The Obama administration considers Israel a sponsor of terror —at least according to Dick Morris, the disgraced ex-advisor to Bill Clinton, and a host of self-styled “conservative” media. The news was shocking—well, maybe not to the clever folks who knew all along that the president is a secret Muslim, but certainly to the rest of us.
What turned out to be the case is that the Immigration and Customs Enforcement Agency maintains a list of 36 “specially designated countries” whose immigrating citizens get extra scrutiny because their nations “promote, produce or protect terrorist organizations or their members.” Note the word “or.”
“Produce,” in this context, means that terrorists reside in the country. Thus, countries like the Philippines and Morocco, along with Israel, are on the list. Approximately a million and a half Israeli citizens are Arabs—many of whom have ties to Arab residents of the West Bank and the Gaza Strip. So no, with apologies to Mr. Morris et al, the U.S. does not consider Israel a terror sponsor.
What makes some people all too ready to misrepresent such things is that many Americans, especially in the Jewish community, have deep concerns about President Obama’s Middle East policies. My personal view is that these concerns are overblown. While I realize there are other opinions, as far as I can tell Mr. Obama’s positions on building in the settlements and on the terms of Israel-Palestinian negotiations have been American policy since long before his presidency.
Even doubters of Mr. Obama’s good will, though, should recognize the import of the administration’s declared readiness to veto any U.N. Security Council resolution recognizing Palestinian statehood. That stance risks the U.S.’s international political capital and may even, G-d forbid, come to threaten Americans’ safety. Might it speak more loudly about the president than his opposition to new settlements?
Speaking equally loudly is what happened on September 9, when Mr. Obama acted swiftly to warn Egyptian authorities that they had better protect Israeli embassy guards in Cairo besieged by a mob. When Prime Minister Netanyahu and Defense Minster Barak were unable to reach the apparently indisposed Egyptian military leader Mohamed Hussein Tantawi, Defense Secretary Leon Panetta spent hours hounding the Egyptian, finally reaching him at 1 AM to let him know that if anything happened to the Israelis, there would be “very severe consequences.” Egyptian soldiers protected the hostages until an Israeli Air Force plane safely evacuated them.
Mr. Netanyahu later recounted that he had asked for Mr. Obama’s help and that the president had replied that he would do everything he could. “And so he did,” testified the Prime Minister.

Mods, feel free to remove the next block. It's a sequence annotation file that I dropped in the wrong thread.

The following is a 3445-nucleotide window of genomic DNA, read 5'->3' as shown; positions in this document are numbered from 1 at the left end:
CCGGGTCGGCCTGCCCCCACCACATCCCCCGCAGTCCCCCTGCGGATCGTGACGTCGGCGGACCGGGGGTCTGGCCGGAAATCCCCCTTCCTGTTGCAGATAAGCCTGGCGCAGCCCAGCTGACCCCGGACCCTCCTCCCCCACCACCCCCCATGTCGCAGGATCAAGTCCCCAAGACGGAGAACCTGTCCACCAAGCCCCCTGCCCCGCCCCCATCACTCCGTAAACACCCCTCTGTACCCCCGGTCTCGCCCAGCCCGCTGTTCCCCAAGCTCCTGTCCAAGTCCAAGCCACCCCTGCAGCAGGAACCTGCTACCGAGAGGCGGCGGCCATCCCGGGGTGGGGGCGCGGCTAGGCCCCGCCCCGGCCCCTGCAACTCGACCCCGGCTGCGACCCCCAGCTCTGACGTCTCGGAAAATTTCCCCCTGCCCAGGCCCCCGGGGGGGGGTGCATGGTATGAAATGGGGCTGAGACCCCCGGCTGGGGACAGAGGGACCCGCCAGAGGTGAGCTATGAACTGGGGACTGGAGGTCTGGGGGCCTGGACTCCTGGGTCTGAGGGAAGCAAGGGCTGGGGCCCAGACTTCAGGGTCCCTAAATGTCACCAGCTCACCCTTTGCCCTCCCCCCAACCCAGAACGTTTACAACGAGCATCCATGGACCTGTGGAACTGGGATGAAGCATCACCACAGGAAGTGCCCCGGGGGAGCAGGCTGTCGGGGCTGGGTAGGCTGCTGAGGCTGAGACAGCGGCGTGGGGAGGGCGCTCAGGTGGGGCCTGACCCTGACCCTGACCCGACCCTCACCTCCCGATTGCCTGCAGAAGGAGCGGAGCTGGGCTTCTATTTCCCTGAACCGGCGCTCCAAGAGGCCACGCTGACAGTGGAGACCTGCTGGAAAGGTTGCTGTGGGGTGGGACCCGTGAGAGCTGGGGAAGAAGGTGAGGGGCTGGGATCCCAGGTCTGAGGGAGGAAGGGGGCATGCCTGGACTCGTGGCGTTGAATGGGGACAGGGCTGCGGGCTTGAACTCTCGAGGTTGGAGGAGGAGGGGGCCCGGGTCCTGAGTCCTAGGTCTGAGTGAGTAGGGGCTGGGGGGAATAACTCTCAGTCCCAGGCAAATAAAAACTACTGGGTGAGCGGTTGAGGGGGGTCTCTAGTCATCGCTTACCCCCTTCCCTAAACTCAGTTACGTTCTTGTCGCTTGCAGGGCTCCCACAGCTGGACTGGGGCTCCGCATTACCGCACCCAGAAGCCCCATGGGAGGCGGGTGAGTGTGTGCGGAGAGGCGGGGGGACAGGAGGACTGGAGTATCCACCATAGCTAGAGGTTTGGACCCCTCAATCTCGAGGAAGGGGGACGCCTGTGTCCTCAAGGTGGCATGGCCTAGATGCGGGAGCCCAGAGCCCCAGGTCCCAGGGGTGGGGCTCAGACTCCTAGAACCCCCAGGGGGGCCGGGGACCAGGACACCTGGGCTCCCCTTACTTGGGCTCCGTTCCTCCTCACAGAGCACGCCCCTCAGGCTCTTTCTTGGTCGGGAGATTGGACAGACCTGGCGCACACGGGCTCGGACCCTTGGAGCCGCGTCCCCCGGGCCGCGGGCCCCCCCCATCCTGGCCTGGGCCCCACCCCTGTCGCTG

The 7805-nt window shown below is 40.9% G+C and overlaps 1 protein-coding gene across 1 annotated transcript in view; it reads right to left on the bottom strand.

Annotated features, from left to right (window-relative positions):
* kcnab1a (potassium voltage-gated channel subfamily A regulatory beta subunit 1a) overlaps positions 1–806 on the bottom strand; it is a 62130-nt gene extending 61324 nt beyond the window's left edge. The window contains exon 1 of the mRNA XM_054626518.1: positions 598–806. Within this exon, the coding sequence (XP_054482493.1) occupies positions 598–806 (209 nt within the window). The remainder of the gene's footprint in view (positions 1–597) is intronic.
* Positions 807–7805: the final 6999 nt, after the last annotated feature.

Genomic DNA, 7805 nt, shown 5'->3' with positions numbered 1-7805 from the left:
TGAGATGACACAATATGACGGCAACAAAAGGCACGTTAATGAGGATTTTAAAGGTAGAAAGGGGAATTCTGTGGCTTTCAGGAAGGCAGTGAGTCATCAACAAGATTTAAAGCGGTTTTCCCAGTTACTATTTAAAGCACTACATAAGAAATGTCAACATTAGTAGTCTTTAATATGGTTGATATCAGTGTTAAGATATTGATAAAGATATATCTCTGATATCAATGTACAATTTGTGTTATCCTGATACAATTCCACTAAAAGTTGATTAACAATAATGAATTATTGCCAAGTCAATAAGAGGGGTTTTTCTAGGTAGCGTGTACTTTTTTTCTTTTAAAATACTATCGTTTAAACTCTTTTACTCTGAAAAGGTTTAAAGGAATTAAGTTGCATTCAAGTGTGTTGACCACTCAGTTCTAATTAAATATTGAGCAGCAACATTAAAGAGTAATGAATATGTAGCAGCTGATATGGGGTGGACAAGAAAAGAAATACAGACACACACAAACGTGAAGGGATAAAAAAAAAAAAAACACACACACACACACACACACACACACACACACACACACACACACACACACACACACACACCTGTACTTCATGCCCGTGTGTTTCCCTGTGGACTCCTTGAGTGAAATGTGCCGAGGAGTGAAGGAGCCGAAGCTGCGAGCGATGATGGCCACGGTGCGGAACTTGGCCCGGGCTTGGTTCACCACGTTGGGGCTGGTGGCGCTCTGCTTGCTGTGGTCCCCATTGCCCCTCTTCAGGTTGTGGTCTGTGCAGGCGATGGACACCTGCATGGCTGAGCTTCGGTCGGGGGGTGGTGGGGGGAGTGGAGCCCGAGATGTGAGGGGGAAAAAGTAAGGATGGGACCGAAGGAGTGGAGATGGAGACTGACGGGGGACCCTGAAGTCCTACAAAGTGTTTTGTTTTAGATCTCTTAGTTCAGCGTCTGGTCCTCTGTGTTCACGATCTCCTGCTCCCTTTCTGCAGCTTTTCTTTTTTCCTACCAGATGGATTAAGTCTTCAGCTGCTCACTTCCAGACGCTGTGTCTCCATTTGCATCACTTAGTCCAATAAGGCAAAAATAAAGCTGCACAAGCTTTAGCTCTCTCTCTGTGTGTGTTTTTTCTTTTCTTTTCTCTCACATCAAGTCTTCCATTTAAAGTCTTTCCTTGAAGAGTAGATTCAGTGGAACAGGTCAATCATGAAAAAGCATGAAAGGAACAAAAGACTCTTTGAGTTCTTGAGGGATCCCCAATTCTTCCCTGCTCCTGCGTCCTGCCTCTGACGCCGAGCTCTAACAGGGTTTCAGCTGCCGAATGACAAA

It may not be meaningful for many, but I was struck two days later on the tenth anniversary of the September 11 attacks when the president, betraying his Islamic beliefs (joke!), chose for his reading at the New York ceremony the 46th chapter of Tehillim. The one including the words (in the White House’s translation):
“Though its waters roar and be troubled… there’s a river whose streams shall make glad the City of G-d, the holy place of the Tabernacle of the Most High.”
And: “The God of Jacob is our refuge.”
Whatever our takes on this or that statement or position, hard facts are not up for debate.
Let’s not forget some such facts: The Obama administration has provided more security assistance to Israel than any American administration; he has repeatedly declared (first in 2009 in Cairo during his speech to the Arab world) that the bond between the U.S. and Israel is “unbreakable”; his Secretary of State lectured Al-Jazeera that “when the Israelis pulled out of Lebanon they got Hezbollah and 40,000 rockets and when they pulled out of Gaza they got Hamas and 20,000 rockets”; his State Department has condemned the Palestinian Authority’s “factually incorrect” denial of the Western Wall’s connection to the Jewish people; and much more.
Last week, in the lead-up to a Congressional election in Brooklyn in which Jews had ample other reason to vote against the Democratic candidate, some ads presented the contest as an opportunity to “Send Obama a Message”—which some Jews took to mean an angry message about Israel.
Many thoughtful Jews, though, have a different message for Mr. Obama: Thank you.
© 2011 AMI MAGAZINE
[Rabbi Shafran is an editor at large and columnist for Ami Magazine]
The above essay may be reproduced or republished, with the above copyright appended.
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